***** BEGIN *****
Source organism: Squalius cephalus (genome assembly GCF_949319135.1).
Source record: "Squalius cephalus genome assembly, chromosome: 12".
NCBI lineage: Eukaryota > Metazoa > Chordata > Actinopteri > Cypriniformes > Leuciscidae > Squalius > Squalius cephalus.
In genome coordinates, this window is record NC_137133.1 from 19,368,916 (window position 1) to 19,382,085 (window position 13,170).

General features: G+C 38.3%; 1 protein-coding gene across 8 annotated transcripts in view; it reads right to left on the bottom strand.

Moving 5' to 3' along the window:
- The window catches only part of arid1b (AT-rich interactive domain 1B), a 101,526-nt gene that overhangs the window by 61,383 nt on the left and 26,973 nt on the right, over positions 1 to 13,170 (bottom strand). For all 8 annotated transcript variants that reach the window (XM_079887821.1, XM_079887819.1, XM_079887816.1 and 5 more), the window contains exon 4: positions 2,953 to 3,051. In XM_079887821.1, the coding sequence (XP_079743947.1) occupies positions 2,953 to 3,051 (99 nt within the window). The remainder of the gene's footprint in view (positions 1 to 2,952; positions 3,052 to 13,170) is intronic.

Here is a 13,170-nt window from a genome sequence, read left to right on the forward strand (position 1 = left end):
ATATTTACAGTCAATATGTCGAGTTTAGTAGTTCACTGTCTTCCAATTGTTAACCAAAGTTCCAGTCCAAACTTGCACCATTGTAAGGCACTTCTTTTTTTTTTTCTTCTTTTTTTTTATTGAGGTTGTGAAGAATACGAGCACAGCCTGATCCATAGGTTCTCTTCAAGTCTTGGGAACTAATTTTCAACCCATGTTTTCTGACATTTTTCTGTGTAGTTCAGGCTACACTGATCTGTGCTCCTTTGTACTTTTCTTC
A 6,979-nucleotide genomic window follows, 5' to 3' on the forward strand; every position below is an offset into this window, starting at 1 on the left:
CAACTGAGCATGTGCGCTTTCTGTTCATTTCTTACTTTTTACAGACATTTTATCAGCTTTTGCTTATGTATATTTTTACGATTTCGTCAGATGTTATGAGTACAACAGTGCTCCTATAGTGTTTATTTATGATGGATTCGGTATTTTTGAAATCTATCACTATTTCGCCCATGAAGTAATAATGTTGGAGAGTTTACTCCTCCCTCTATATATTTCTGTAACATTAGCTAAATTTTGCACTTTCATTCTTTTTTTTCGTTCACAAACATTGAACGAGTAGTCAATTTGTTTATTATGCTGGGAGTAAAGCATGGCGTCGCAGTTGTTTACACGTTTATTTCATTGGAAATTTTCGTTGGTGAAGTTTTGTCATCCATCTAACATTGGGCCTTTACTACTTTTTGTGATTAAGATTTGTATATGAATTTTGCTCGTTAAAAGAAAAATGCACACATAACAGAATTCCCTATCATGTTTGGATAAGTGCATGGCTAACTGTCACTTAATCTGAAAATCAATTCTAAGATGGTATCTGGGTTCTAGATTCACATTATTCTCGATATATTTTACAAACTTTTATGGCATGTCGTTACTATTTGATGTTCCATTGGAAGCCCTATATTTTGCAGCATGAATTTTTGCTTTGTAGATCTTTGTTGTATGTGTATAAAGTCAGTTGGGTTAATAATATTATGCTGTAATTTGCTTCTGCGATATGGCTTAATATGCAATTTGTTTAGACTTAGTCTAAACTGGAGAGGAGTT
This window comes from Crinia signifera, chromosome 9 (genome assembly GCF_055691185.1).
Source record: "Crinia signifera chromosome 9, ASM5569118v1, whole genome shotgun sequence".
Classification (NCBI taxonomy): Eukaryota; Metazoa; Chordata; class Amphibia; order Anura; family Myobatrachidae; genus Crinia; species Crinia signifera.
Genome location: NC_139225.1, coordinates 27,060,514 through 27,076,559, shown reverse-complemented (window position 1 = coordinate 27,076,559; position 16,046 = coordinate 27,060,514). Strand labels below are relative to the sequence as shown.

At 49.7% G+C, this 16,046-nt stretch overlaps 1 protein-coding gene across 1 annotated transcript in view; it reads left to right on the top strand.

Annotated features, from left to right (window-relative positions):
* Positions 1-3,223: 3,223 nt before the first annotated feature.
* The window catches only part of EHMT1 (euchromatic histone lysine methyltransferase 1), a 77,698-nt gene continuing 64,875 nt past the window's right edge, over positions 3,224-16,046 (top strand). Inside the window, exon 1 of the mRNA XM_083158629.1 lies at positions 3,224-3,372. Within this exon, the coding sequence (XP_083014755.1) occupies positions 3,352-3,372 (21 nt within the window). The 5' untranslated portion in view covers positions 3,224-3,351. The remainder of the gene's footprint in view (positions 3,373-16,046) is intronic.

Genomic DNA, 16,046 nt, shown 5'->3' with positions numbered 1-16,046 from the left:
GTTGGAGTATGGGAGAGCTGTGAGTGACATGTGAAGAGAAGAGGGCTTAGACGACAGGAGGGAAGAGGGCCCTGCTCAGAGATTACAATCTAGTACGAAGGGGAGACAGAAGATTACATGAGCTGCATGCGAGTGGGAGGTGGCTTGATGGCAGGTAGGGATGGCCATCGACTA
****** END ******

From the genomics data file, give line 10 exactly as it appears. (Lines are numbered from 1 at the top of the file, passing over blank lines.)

A 6,979-nucleotide genomic window follows, 5' to 3' on the forward strand; every position below is an offset into this window, starting at 1 on the left: